Lung cancer in Europe not prioritised despite poor survival rates

6 June 2008

The fragmented organisation and management of lung cancer diagnosis and care in many European countries are exacerbating already poor survival rates amongst patients with the disease. That is the conclusion of a new report from a group of leading Swedish researchers [1].

There is a great need to improve outcomes for patients with lung cancer. It is the most lethal form of cancer in Europe and causes between 15-28% of all cancer deaths. The burden lung cancer places on patients and their relatives is profound; it also places a significant economic burden on society.

"There is a real need to improve survival and outcomes for people with lung cancer" said Nils Wilking of the Karolinska Institutet and primary author of the report. "We hope that this report will help both stimulate and measure the success of developments and changes in lung cancer services and ultimately improve patient outcomes."

Key findings in the report include:

  • Late diagnosis of lung cancer is the most important factor explaining low survival rates. Almost 90% of people diagnosed with lung cancer die within 5 years.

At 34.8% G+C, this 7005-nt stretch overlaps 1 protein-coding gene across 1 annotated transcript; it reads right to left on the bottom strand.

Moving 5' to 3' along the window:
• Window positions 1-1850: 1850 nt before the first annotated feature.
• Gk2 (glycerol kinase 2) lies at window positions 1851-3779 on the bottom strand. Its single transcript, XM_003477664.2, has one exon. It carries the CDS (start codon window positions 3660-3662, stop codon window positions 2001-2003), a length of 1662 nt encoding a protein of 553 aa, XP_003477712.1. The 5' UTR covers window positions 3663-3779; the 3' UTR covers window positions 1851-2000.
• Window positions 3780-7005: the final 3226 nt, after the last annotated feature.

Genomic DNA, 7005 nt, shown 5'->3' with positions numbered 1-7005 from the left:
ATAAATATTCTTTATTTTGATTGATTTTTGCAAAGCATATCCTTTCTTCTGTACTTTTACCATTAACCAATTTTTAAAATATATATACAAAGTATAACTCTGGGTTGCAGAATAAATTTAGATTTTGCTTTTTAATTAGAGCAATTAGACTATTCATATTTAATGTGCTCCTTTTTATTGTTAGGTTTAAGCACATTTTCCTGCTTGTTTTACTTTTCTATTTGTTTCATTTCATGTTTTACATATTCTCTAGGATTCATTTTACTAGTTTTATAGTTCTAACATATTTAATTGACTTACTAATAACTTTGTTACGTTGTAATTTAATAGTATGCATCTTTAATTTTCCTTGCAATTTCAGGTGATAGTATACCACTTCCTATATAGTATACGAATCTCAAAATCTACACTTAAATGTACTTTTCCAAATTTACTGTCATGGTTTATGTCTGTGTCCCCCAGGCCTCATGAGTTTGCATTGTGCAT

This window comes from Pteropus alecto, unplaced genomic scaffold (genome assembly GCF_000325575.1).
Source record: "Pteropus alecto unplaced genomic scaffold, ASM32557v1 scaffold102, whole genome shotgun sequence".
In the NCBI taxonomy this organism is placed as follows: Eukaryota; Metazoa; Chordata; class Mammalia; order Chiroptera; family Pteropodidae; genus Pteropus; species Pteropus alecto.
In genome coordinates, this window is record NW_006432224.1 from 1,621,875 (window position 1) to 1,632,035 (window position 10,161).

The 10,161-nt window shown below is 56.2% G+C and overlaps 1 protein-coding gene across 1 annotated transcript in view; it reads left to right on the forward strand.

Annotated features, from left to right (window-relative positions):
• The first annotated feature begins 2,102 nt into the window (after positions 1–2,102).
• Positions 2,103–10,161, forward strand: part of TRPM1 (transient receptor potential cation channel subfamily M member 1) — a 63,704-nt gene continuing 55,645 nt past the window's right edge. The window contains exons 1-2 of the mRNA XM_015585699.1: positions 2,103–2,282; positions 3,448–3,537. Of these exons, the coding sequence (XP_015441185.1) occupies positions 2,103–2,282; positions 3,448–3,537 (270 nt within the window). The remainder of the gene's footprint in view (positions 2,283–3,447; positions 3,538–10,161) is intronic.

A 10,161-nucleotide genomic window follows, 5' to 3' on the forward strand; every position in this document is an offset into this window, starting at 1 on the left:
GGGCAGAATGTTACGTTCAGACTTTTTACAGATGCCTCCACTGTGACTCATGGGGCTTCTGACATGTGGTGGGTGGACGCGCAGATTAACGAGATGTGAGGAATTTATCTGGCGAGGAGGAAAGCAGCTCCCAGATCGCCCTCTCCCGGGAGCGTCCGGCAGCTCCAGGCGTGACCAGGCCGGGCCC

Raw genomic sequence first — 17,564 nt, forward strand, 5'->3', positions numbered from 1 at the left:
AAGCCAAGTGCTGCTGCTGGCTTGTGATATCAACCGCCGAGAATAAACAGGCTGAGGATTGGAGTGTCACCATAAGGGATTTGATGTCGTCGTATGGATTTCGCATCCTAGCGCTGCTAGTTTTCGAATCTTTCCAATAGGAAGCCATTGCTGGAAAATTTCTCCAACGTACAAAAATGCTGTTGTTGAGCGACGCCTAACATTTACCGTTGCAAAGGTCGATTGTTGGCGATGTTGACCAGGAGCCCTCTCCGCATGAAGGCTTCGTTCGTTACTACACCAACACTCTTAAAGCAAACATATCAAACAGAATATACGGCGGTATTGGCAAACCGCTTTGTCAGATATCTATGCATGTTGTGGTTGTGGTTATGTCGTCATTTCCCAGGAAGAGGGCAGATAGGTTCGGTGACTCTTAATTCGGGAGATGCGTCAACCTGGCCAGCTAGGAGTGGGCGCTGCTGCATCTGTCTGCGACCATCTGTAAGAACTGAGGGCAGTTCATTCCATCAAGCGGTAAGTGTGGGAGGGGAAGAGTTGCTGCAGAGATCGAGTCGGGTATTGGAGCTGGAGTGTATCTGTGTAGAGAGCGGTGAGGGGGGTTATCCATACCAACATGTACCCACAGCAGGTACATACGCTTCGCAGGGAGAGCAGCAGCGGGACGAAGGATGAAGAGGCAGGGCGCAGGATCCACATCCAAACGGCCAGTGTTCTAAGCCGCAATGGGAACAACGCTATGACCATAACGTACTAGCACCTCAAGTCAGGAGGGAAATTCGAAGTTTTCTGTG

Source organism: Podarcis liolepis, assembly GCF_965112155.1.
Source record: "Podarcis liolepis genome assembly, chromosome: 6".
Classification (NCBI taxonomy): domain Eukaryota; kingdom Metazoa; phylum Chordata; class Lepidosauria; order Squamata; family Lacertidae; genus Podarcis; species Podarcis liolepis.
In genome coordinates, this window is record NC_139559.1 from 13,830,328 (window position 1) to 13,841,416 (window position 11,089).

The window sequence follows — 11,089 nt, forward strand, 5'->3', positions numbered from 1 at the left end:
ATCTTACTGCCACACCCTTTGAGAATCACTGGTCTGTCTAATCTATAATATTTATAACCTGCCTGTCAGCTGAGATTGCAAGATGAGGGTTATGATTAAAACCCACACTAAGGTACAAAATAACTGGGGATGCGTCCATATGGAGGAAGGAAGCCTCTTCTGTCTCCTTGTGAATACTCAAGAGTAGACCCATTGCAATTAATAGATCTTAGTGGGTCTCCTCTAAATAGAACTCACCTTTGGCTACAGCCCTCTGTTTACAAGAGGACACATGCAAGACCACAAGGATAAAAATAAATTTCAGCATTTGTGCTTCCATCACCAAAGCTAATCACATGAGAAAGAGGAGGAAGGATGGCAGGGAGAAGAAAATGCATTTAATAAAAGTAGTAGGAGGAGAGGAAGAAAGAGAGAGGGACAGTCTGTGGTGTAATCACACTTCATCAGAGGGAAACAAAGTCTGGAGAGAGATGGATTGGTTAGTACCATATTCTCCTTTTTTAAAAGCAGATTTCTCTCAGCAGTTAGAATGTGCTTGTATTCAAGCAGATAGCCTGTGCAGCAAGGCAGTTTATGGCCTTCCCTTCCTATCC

• Once diagnosed, the fragmented organization and management of lung cancer care in many countries are affecting timely access for patients to the most appropriate treatment.
  • The countries in which survival is best tend to have better provision of radiotherapy equipment, as well as better patient access to modern lung cancer drugs.
  • Lung cancer takes a relatively large share of overall healthcare spending for cancer ranging from 6.6% in Finland to a maximum of 9.9% in Hungary. Of this, hospital care uses a relatively large share of the direct costs, for example 93% in Germany; 86% in Sweden and 77% in the Netherlands. The amount spent on ambulatory — mainly outpatient care — is much smaller 4% 13% and 9% for the same countries respectively and drug costs account for the least amount of spend, for example 3%, 1% and 3.5% respectively.
  • Apart from improving access to modern cancer drugs it is important to introduce effective measures in prevention and early detection through well structured and administered cancer registries to track any changes that these and other organisational changes may make.

The report includes data from 20 countries: Austria, Belgium, the Czech Republic, Denmark, Finland, France, Germany, Greece, Hungary, Ireland, Italy, the Netherlands, Norway, Poland, Portugal, Russia, Spain, Sweden, Switzerland and the UK. The selection of countries was based on available data sources as well as input from key opinion leaders within the selected countries.


1. Wilking, N, Hogberg D and Jönsson B. Benchmarking Report of Lung Cancer Care in selected European Countries. Karolinska Institutet, i3 Innovus, Stockholm School of Economics, 2008.
The report can be downloaded from:  

To top